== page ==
The cross country season is right around the corner, and for the Over 35 Masters community, there’s an exciting chance to represent Team England on the international stage.

In this article, Team Manager Matt Long provides insights into the upcoming England Masters Cross Country Team Selection Race and the subsequent British & Irish Masters’ Cross Country International.

England Masters Cross Country Team Selection Race

Mark your calendars for the England Masters Cross Country Team Selection Race in Derby, scheduled for October 14th. This event will determine who earns the coveted white and red rosed vest, symbolizing Team England, by completing laps around the picturesque Markeaton Park.

British & Irish Masters’ Cross Country International

On the day of the trial race, teams will be chosen for the British & Irish Masters’ Cross Country International, set to take place in Glasgow, Scotland, on Saturday, November 11th. Athletes across various age categories, ranging from 35 to 75 plus, will be selected to represent their country. The race distances differ based on age groups, with the opportunity to compete in distances ranging from 6k to 9.8k.

Race entry for this prestigious event will be available through the BMAF Open Track system, with a closing date of September 26th, 2023.

Selection Policy

To be eligible for selection, athletes must be members of an Area Masters Club. The top four finishers from teams of six and the top three from teams of four will be automatically selected. Age categories for teams of six include M35, M40, M45, and M50, while teams of four encompass W35 to W75 plus, M55, M60, M65, M70, and M75 plus. For those unable to attend the trial race, there is still an opportunity for selection by submitting an expression of interest form on the BMAF website to the relevant area selector.

Area Selectors

Reach out to the following area selectors for entries or expressions of interest:

EMAC Yuko Gordon:
MMAC Mick Smedley:
NEMAA Kim Matthews:
NMAC Sue Cordingley:
SCVAC Michael Jefferies:
SWVAC Alison White:
VAC Mike Mann:

Accessibility and Incentives

This year, Glasgow hosts the event, making it far more accessible for English athletes than the previous location, Belfast. Most area clubs offer to cover a portion of travel expenses, providing an added incentive to compete internationally without breaking your budget.

For the Chosen Ones

Athletes selected to represent Team England will receive their Team England vests, embroidered with the specific race date and location. These vests are symbolic, akin to international ‘caps’ in other sports.

Gemma Steel. Photo: Mark Hookway

Webinars and Mentorship

Leading up to the event, there will be a series of online webinars in October and November, serving as team briefings and bonding sessions. Notably, 2014 European senior cross country champion Gemma Steel has agreed to serve as an athlete mentor during one of these sessions. Gemma will provide valuable training tips to help athletes prepare for the big day.

Training for the Trial Race

How should one prepare for the trial race? Let’s use an analogy of a ‘Club Sandwich’ session to shed light on effective training strategies.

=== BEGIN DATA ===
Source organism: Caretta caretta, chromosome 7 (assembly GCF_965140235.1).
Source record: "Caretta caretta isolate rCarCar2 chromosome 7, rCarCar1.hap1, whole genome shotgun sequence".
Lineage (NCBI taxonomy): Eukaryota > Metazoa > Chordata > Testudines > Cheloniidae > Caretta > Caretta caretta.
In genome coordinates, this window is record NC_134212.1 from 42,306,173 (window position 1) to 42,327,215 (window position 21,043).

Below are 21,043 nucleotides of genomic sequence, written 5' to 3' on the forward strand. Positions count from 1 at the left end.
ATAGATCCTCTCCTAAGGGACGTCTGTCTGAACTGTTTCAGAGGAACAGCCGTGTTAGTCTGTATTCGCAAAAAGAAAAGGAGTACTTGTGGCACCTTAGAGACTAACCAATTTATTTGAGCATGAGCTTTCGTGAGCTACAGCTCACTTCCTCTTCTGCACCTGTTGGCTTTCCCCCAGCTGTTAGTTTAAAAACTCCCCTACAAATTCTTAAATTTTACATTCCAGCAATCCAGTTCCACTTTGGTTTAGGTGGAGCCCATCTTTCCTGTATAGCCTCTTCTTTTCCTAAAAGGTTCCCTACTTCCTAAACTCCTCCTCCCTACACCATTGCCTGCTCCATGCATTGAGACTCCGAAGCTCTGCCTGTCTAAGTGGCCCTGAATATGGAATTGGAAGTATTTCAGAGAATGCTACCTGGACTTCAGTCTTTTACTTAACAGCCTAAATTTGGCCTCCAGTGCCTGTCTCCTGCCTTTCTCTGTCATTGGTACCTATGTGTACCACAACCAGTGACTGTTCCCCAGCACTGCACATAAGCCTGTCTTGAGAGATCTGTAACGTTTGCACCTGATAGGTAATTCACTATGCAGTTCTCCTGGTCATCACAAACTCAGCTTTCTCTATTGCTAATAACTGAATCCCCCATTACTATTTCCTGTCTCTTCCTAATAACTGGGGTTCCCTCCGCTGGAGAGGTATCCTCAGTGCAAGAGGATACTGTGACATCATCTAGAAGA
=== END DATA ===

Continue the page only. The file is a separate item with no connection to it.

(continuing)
Imagine a Club Sandwich, a delicious culinary invention. A ‘Club Sandwich’ session in cross country training consists of two essential slices of bread, representing a fast cross country start and a fast finish. These slices symbolize thin crust speed endurance work, demanding immediate engagement without a gradual buildup. Athletes should expect to feel the lactate very early on.

The ‘Spicy Layers’

Within the middle of our ‘Club Sandwich’ session, athletes can expect to encounter at least three or possibly four spicy layers:

Kenyan hills: These segments involve continuous effort up and down a hill, typically lasting about a minute uphill and a similar duration downhill. Kenyan hills build strength endurance without heavily stressing the lactate energy system.

Hill sprints: Similar to Kenyan hills, hill sprints focus on building strength endurance. However, the key difference is that athletes can sprint uphill, as the downhills are at a jogging pace. This segment intentionally stresses the lactate energy system.

Threshold on the flat: Athletes run at their one-hour race pace or what renowned coach and physiologist Jack Daniels termed ‘comfortably hard.’

Race pace on the flat: Given that cross country races typically do not exceed one hour, this segment pushes athletes beyond their threshold pace. It’s typically shorter in duration compared to threshold work.

Example Session

Here’s an example session (please note that this is an example session designed generically and it might not be suitable for everyone. If unsure it is worth speaking with a club coach):

90 seconds fast.
10 minutes Kenyan hills.
10 minutes at threshold on flat.
6 x 30-second hill sprints.
7 minutes at cross country race pace on flat.
2 minutes fast.

It’s essential to emphasize that this type of session should be reserved for the pre-competition and competition phases of the cross-country season. Athletes must “earn the right” to attempt these sessions by focusing on each component separately in stand-alone sessions before combining them into a challenging simulation.

Remember, diversity in training sessions is crucial, so consider varying the order of the components to maintain progress. The total volume of the session should aim to simulate the volume of the specific cross country race being targeted.

For further inquiries or information, contact Matt Long, England Cross Country Team Manager for Masters, at